Meet The Real Muslims Of Dearborn, Mich.

Shot of a muslim family eating together
Shot of a muslim family eating together

An olive-skinned woman in a black headscarf leaned over her herb garden and started to cry. She was trying to cut parsley but tears were keeping her from the task. She slumped over and buried her face in her dirty gardening gloves and sat there for a few minutes, weeping next to a bush of basil.

This woman had gone through so many terrors to come to America: she was outcast from Iraq because of her family's political activity under Saddam. After the war, they knew it was time to go, and being a refugee in America had not been easy. A tall white man walked from the back porch next door and came up to comfort her.

"Are you all right, Mariam?"

Mariam sniffed. "Yes, I'm ok."

"What happened?" the young man asked.

"Michael, my cat died." She started to bawl again.

"Oh, honey. Don't cry in the garden. Come over to my place! Roger and I are baking chocolate chip cookies."

She sniffed, "Ugh, I hope I say this right, but I love you gays."

She started laughing through the tears, "I did not say that right! I meant guh-eyes!"

Michael laughed, "Oh, sweetheart, it's fine either way. Let's get you some cookies."

Welcome to Dearborn, Mich. I bet, if you're not from here, you weren't expecting that. These are real stories about Muslims. They're the threads in a rich Midwestern tapestry with personalities that leap and bound above the two-dimensional figures featured on Fox News.

A few weeks ago, a young Muslim man named Sam was walking the streets of Dearborn, knocking on doors for a local political campaign. He was from another suburb of Detroit and had parents that were fairly devout in their adherence to Sunni Islam. As he walked by a house, he saw a young woman with a hijab leaving the front door.

She waved, "Bye Baba!"

As she walked down the steps, she hurled her headscarf off and leaped into the passenger seat of a red, Ford F-150. Sam paused, shocked by how quickly the scene changed.

"Yallah, Hass!"

Her boyfriend, Hassan, had the car racing down the street before her parents could even look out the window.

As Sam recalled, "That is so Dearborn! People are so comfortable being who they are here, but they're always moving between East and West without even realizing the difference. There's not any place like it in America, or even Michigan."

On another night at a local Mosque a young teacher from one of Dearborn's high schools was talking to teenage girls in a circle of chairs. She was smiling, there was tea nearby and Lebanese sweets, and each of them seemed dripping with excitement at every word she had to say.

"You're more than your bodies. You know that, right?"

One of the girls, Zaina, rubbed her hands pensively. She had just told a story about a difficult rejection. Her boyfriend wanted to have sex with her but she wasn't ready, so he dumped her.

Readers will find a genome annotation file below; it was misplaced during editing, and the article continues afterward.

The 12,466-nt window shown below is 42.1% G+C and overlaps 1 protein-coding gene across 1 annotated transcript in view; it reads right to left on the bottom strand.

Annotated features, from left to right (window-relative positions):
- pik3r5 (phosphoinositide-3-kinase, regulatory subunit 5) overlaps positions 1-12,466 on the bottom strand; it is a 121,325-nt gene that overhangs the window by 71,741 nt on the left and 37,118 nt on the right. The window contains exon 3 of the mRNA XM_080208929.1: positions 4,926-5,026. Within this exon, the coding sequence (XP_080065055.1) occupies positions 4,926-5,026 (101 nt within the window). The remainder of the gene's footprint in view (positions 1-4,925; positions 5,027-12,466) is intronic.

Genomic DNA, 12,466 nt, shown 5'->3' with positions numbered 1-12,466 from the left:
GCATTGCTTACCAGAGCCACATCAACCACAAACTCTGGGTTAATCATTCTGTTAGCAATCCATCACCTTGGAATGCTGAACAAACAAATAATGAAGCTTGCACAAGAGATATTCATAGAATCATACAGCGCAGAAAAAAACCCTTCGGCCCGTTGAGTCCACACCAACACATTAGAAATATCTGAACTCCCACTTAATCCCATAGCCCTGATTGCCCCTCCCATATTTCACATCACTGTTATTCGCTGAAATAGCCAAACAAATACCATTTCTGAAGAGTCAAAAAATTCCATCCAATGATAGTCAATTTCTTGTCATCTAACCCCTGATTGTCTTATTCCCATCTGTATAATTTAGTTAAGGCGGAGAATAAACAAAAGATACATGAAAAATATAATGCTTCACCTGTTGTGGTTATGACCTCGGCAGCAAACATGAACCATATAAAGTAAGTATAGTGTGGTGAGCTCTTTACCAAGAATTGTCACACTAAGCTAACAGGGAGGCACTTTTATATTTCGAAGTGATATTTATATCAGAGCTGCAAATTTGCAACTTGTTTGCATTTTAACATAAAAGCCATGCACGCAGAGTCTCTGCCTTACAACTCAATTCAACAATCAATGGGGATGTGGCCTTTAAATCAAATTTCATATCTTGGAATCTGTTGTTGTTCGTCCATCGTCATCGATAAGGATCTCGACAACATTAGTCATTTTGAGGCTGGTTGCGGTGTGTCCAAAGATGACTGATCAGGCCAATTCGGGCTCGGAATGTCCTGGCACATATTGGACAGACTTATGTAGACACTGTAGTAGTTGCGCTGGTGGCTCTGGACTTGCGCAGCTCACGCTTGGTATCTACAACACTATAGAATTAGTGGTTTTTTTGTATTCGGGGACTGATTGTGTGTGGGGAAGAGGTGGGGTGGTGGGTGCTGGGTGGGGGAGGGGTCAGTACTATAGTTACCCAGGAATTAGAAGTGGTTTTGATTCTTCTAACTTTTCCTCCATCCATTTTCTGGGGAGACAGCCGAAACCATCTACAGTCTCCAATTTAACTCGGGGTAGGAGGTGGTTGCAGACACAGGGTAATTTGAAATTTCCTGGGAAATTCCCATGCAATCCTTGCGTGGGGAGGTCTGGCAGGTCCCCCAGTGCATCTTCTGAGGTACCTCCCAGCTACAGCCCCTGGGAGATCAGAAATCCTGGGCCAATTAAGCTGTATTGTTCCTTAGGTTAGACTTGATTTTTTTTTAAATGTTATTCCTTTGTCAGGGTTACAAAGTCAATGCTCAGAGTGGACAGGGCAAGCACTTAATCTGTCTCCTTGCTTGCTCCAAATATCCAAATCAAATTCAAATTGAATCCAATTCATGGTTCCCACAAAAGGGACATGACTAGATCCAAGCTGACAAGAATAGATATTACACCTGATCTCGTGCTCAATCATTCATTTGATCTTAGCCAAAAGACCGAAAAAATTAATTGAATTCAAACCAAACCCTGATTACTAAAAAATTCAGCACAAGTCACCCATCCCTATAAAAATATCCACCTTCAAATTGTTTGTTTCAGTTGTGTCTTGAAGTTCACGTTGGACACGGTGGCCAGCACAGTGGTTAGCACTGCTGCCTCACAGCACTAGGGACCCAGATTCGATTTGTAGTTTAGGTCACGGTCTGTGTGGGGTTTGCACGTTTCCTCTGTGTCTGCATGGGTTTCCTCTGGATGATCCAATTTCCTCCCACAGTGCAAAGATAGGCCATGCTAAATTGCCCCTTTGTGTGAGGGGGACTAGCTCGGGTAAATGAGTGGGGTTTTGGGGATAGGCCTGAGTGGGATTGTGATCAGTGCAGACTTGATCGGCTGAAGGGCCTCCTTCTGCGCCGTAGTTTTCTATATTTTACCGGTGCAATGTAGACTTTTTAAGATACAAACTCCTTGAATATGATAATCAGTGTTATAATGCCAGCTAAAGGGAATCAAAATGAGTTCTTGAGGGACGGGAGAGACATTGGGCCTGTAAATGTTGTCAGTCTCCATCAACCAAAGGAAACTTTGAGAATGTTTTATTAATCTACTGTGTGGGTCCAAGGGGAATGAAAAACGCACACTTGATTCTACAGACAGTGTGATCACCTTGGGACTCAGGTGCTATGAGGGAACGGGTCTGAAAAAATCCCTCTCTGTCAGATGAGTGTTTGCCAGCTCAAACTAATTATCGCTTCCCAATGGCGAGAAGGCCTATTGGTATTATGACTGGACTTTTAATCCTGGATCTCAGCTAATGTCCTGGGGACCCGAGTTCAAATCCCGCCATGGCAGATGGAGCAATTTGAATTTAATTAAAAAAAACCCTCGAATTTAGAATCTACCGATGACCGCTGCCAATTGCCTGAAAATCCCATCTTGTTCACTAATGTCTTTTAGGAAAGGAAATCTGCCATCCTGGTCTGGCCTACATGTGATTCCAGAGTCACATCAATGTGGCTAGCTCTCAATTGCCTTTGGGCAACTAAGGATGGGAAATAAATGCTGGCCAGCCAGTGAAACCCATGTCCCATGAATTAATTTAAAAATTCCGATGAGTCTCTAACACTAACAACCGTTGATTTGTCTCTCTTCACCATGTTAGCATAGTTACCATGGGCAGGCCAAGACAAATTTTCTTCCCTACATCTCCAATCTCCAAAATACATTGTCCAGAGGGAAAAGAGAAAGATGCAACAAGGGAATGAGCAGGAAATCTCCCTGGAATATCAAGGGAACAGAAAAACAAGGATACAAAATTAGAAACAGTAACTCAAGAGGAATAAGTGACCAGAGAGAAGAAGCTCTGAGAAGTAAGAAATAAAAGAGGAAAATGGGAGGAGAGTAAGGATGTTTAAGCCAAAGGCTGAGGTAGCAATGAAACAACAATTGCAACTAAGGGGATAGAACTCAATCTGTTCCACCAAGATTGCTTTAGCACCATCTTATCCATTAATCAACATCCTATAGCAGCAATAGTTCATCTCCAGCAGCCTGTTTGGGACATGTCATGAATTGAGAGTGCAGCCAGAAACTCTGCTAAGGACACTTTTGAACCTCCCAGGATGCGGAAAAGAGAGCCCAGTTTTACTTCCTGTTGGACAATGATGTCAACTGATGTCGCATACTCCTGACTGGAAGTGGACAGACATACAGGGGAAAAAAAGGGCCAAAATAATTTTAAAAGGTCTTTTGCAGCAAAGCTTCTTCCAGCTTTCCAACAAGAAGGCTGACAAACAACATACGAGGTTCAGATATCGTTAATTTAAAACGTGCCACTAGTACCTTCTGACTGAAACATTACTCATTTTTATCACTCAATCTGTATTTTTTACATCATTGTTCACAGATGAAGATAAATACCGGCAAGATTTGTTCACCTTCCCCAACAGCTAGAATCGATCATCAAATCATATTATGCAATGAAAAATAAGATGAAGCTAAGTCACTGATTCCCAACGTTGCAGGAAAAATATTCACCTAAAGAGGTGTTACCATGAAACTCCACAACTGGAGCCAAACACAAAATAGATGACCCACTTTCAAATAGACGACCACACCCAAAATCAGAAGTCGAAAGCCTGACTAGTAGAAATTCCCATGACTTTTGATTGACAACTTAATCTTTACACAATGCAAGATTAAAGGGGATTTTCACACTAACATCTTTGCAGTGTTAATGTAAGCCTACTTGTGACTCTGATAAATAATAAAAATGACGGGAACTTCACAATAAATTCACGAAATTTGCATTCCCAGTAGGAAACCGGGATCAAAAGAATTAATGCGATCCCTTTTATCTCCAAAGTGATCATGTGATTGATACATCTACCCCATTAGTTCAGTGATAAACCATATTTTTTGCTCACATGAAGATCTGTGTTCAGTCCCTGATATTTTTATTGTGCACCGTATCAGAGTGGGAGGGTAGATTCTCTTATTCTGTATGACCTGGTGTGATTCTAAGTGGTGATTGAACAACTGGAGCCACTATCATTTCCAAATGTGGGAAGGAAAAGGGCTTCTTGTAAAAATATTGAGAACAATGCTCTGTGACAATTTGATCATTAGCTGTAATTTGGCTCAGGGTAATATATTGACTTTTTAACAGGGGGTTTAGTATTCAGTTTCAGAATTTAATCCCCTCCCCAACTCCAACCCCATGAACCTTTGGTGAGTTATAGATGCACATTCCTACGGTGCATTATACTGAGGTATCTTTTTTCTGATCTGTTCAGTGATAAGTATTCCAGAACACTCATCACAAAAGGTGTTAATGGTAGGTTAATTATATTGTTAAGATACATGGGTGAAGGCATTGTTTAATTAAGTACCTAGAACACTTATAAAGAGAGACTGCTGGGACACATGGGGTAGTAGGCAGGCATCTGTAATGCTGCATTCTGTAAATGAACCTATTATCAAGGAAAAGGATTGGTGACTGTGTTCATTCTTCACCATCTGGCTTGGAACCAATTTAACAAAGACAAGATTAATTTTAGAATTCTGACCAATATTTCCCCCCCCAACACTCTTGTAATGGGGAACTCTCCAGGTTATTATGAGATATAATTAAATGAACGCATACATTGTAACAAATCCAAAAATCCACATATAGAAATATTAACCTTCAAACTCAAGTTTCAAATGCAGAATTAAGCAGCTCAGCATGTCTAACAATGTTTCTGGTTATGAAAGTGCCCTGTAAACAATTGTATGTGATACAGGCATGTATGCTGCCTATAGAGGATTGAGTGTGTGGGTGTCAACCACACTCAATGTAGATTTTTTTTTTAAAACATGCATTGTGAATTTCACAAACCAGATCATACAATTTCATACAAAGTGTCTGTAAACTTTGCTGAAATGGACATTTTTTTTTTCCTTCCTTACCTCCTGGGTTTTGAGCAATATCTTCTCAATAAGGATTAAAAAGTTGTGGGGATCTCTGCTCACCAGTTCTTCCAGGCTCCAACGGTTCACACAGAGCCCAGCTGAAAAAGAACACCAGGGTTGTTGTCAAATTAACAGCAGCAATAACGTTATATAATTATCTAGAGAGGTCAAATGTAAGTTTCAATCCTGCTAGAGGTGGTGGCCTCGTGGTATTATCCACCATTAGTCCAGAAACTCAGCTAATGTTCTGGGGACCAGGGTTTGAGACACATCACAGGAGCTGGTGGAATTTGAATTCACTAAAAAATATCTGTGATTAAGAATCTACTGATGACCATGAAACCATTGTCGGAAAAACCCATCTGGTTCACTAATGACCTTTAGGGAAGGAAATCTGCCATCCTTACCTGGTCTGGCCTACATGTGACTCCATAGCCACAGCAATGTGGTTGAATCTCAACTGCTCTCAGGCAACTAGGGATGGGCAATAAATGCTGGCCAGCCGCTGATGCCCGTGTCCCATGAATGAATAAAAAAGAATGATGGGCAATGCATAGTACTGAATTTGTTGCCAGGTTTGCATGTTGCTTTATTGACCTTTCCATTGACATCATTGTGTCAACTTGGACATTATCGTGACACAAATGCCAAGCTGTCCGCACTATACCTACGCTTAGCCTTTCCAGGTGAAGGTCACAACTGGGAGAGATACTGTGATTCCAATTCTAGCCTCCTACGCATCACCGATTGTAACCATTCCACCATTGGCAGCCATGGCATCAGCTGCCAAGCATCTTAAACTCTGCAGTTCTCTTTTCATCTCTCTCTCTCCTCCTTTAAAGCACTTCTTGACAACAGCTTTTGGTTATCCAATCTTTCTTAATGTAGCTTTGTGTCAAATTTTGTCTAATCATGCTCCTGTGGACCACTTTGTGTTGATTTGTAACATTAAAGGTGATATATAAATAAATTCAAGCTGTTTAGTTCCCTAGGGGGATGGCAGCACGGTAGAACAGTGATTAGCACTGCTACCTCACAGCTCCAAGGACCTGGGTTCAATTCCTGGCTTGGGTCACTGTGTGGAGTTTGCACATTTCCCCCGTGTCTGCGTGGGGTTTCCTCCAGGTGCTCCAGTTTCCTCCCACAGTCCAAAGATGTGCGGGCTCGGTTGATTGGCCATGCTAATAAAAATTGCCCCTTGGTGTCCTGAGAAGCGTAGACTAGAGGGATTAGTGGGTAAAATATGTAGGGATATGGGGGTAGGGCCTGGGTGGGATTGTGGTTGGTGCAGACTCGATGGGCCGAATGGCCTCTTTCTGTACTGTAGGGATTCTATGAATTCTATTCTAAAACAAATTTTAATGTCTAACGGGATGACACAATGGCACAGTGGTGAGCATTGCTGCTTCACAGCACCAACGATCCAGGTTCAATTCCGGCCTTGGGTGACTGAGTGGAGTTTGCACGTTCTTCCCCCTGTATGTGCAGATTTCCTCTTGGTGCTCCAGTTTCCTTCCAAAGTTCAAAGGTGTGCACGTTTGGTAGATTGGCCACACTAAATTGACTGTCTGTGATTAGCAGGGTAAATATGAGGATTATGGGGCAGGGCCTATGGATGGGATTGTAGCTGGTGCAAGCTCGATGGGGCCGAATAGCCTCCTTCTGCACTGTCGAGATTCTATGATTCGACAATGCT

"This hijab, it's not about covering you up. It's about saying, 'Look me in the eyes.' It's about telling people that you are a Muslim woman, and telling the rest of society they have to respect you for more than your body."

The teacher began telling them stories about Khadija, the first wife of the prophet Mohammed.

"She was a successful businesswoman. She was older than the prophet, peace be upon him, and she was the breadwinner. She believed in him and helped fund what he did, but he could not have done it without her. And yet, even with all of his work to preach the faith of Islam, she never quit her job, because she did what she loved. Being a Muslim woman means living a life of real respect and self-worth, without compromising who you are on the inside."

A few of the girls nodded in approval. Zaina seemed more relaxed, but like any teenager, her courage in telling her story was matched by her embarrassment. Somewhere else in America, a so-called feminist was talking about how Zaina is oppressed.

These are imperfect stories. They're stories that tell just one part of a much greater whole. They are stories surrounding women when there are so many men who also break the right-wing stereotypes.

Yet, as Islamophobia and its harmful after-effects continue to ripple throughout this election season, it's important to remind ourselves of the shared humanity of everyday people in America.

Muslims are not people that live over there. Here in Dearborn, they're our neighbors, our friends and yes, often our mentors and family members. As Donald Trump seems sure to take the Republican nomination, it's more important than ever for Americans to know the real Muslims of Dearborn.

I hope by telling a few stories that someone, somewhere, will think twice before they make a sweeping generalization about "those people." My hope is that after the summer storms of the election season settle, people will begin to really search themselves to find out who we, as Americans, really are.

I don't have all the answers. However, I do know that if we want to keep calling ourselves the greatest nation on earth, we need to prove it. We need to prove it by opening our minds to the idea that Muslim and American are not contradictory terms. We need to realize that Muslims are here, they're adding to the great American story and that they're just as fun, friendly and flawed as the rest of us.